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The Christmas Books by William Makepeace Thackeray

Part 2 out of 5

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eminent bill-broking firm, not a thousand miles from Lombard

He does not sport a coronet and supporters upon his London plate
and carriages; but his country-house is emblazoned all over with
those heraldic decorations. He puts on an order when he goes
abroad, and is Count Bumpsher of the Roman States--which title he
purchased from the late Pope (through Prince Polonia the banker)
for a couple of thousand scudi.

It is as good as a coronation to see him and Mrs. Bumpsher go to
Court. I wonder the carriage can hold them both. On those days
Mrs. Bumpsher holds her own drawing-room before her Majesty's; and
we are invited to come and see her sitting in state, upon the
largest sofa in her rooms. She has need of a stout one, I promise
you. Her very feathers must weigh something considerable. The
diamonds on her stomacher would embroider a full-sized carpet-bag.
She has rubies, ribbons, cameos, emeralds, gold serpents, opals,
and Valenciennes lace, as if she were an immense sample out of
Howell and James's shop.

She took up with little Pinkney at Rome, where he made a charming
picture of her, representing her as about eighteen, with a cherub
in her lap, who has some liking to Bryanstone Bumpsher, her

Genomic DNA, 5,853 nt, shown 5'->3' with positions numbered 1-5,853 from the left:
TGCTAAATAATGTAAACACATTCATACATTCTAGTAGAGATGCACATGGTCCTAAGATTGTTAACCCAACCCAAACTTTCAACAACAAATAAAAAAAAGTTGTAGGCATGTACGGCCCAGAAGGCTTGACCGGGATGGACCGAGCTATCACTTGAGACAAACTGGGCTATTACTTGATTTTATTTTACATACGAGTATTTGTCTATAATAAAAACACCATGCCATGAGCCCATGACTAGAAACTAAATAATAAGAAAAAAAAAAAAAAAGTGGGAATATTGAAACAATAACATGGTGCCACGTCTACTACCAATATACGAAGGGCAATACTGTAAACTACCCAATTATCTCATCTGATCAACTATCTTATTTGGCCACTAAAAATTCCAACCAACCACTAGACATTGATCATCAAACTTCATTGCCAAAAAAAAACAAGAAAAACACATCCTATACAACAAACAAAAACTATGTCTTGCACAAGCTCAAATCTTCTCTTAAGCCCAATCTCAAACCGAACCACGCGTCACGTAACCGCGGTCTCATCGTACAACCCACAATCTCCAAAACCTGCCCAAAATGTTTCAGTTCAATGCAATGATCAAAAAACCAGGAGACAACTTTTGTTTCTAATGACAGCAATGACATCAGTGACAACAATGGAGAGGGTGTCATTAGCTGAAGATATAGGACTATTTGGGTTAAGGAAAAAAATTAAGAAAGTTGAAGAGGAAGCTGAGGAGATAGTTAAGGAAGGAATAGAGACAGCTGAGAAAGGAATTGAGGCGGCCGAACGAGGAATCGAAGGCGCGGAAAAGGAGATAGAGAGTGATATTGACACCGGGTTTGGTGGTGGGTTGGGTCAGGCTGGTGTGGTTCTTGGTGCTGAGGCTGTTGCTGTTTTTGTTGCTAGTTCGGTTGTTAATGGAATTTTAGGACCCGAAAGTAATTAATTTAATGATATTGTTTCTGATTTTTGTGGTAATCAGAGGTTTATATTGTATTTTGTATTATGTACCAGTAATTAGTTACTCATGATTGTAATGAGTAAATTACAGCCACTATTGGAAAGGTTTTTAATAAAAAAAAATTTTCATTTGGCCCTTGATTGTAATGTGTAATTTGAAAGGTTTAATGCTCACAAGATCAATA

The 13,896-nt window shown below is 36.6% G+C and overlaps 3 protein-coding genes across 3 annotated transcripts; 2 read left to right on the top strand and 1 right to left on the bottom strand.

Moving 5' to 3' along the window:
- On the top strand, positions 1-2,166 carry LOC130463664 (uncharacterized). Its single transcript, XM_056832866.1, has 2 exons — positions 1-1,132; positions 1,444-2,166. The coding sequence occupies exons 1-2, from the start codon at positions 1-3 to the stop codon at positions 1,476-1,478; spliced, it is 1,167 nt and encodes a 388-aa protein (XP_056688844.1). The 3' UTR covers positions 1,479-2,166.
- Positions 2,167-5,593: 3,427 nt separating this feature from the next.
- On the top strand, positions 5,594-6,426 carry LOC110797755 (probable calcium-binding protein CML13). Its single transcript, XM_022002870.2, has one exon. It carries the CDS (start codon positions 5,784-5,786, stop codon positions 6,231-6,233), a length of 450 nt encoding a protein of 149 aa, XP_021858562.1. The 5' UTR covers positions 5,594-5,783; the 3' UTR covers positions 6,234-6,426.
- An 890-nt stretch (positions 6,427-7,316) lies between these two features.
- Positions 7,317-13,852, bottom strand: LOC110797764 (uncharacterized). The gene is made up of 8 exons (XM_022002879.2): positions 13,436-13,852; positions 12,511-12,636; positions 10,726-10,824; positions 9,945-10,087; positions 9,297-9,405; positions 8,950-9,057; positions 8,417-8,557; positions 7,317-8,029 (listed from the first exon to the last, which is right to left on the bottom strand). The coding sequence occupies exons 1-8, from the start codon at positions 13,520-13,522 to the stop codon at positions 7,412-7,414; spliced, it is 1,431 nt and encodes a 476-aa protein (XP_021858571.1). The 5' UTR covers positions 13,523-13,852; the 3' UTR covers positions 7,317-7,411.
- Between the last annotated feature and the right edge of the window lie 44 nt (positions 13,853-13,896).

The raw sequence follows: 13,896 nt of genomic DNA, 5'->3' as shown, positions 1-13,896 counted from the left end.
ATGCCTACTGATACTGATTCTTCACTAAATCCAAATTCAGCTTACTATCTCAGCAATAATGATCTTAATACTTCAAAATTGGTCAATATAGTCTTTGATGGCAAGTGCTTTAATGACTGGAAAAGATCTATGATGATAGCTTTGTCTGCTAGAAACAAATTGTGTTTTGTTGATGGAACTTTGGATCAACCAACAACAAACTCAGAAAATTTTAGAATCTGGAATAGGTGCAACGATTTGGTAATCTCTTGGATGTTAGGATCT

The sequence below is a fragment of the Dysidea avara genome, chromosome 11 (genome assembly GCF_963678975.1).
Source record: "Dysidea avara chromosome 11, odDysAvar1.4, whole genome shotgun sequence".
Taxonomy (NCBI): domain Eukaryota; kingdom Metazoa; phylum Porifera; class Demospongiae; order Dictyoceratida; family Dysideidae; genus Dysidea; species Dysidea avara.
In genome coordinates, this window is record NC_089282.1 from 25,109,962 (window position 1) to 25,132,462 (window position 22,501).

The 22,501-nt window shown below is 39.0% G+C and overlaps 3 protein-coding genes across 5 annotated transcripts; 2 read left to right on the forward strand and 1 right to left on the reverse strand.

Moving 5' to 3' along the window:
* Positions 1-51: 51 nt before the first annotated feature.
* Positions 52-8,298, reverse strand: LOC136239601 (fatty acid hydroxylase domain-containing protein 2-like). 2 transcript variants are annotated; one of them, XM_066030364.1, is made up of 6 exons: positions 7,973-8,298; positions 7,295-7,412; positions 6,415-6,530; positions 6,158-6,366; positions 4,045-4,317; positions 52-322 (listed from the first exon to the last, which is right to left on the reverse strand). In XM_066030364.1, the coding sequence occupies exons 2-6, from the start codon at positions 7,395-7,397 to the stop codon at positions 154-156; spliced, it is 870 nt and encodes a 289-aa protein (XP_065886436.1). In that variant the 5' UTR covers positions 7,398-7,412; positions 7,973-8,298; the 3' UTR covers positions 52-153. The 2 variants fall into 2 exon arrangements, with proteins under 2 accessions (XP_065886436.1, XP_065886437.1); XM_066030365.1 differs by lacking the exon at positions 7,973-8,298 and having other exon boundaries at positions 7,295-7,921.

enormous, vulgar son; now a cornet in the Blues, and anything but a
cherub, as those would say who saw him in his uniform jacket.

I remember Pinkney when he was painting the picture, Bryanstone
being then a youth in what they call a skeleton suit (as if such a
pig of a child could ever have been dressed in anything resembling
a skeleton)--I remember, I say, Mrs. B. sitting to Pinkney in a
sort of Egerian costume, her boy by her side, whose head the artist
turned round and directed it towards a piece of gingerbread, which
he was to have at the end of the sitting.

Pinkney, indeed, a painter!--a contemptible little humbug, a
parasite of the great! He has painted Mrs. Bumpsher younger every
year for these last ten years--and you see in the advertisements of
all her parties his odious little name stuck in at the end of the
list. I'm sure, for my part, I'd scorn to enter her doors, or be
the toady of any woman.


How different it is with the Newboys, now, where I have an entree
(having indeed had the honor in former days to give lessons to both
the ladies)--and where such a quack as Pinkney would never be
allowed to enter! A merrier house the whole quarter cannot
furnish. It is there you meet people of all ranks and degrees, not
only from our quarter, but from the rest of the town. It is there
that our great man, the Right Honorable Lord Comandine, came up and
spoke to me in so encouraging a manner that I hope to be invited to
one of his lordship's excellent dinners (of which I shall not fail
to give a very flattering description) before the season is over.
It is there you find yourself talking to statesmen, poets, and
artists--not sham poets like Bulbul, or quack artists like that
Pinkney--but to the best members of all society. It is there I
made this sketch, while Miss Chesterforth was singing a deep-toned